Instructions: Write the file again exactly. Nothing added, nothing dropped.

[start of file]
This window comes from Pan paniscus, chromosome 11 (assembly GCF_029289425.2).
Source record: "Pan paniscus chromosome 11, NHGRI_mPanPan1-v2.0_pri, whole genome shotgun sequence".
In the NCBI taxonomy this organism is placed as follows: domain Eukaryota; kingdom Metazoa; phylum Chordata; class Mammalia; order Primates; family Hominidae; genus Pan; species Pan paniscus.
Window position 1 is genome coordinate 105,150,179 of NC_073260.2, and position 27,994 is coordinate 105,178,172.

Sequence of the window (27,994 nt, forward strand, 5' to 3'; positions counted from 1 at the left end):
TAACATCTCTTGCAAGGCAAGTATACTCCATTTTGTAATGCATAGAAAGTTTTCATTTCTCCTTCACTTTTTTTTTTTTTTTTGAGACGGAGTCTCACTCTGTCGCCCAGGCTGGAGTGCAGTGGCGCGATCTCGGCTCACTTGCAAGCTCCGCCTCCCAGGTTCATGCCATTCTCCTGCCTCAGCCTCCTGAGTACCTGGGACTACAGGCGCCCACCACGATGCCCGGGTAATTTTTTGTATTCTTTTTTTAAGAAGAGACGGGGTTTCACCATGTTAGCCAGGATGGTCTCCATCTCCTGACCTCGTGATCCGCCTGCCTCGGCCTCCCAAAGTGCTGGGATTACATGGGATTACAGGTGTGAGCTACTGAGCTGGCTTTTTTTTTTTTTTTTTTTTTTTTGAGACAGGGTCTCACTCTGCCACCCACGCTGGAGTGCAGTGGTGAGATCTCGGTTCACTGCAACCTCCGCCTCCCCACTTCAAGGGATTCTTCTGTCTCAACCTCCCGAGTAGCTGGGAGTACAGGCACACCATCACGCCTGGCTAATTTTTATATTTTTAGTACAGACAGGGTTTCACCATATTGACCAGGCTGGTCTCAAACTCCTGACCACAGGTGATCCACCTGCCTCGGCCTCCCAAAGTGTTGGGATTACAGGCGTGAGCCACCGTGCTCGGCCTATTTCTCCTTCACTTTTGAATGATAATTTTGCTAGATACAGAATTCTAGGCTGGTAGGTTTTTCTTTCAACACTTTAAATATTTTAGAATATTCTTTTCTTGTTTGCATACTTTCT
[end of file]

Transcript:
This window comes from Pan paniscus, chromosome 11 (assembly GCF_029289425.2).
Source record: "Pan paniscus chromosome 11, NHGRI_mPanPan1-v2.0_pri, whole genome shotgun sequence".
In the NCBI taxonomy this organism is placed as follows: domain Eukaryota; kingdom Metazoa; phylum Chordata; class Mammalia; order Primates; family Hominidae; genus Pan; species Pan paniscus.
Window position 1 is genome coordinate 105,150,179 of NC_073260.2, and position 27,994 is coordinate 105,178,172.

Sequence of the window (27,994 nt, forward strand, 5' to 3'; positions counted from 1 at the left end):
TAACATCTCTTGCAAGGCAAGTATACTCCATTTTGTAATGCATAGAAAGTTTTCATTTCTCCTTCACTTTTTTTTTTTTTTTTGAGACGGAGTCTCACTCTGTCGCCCAGGCTGGAGTGCAGTGGCGCGATCTCGGCTCACTTGCAAGCTCCGCCTCCCAGGTTCATGCCATTCTCCTGCCTCAGCCTCCTGAGTACCTGGGACTACAGGCGCCCACCACGATGCCCGGGTAATTTTTTGTATTCTTTTTTTAAGAAGAGACGGGGTTTCACCATGTTAGCCAGGATGGTCTCCATCTCCTGACCTCGTGATCCGCCTGCCTCGGCCTCCCAAAGTGCTGGGATTACATGGGATTACAGGTGTGAGCTACTGAGCTGGCTTTTTTTTTTTTTTTTTTTTTTTTGAGACAGGGTCTCACTCTGCCACCCACGCTGGAGTGCAGTGGTGAGATCTCGGTTCACTGCAACCTCCGCCTCCCCACTTCAAGGGATTCTTCTGTCTCAACCTCCCGAGTAGCTGGGAGTACAGGCACACCATCACGCCTGGCTAATTTTTATATTTTTAGTACAGACAGGGTTTCACCATATTGACCAGGCTGGTCTCAAACTCCTGACCACAGGTGATCCACCTGCCTCGGCCTCCCAAAGTGTTGGGATTACAGGCGTGAGCCACCGTGCTCGGCCTATTTCTCCTTCACTTTTGAATGATAATTTTGCTAGATACAGAATTCTAGGCTGGTAGGTTTTTCTTTCAACACTTTAAATATTTTAGAATATTCTTTTCTTGTTTGCATACTTTCT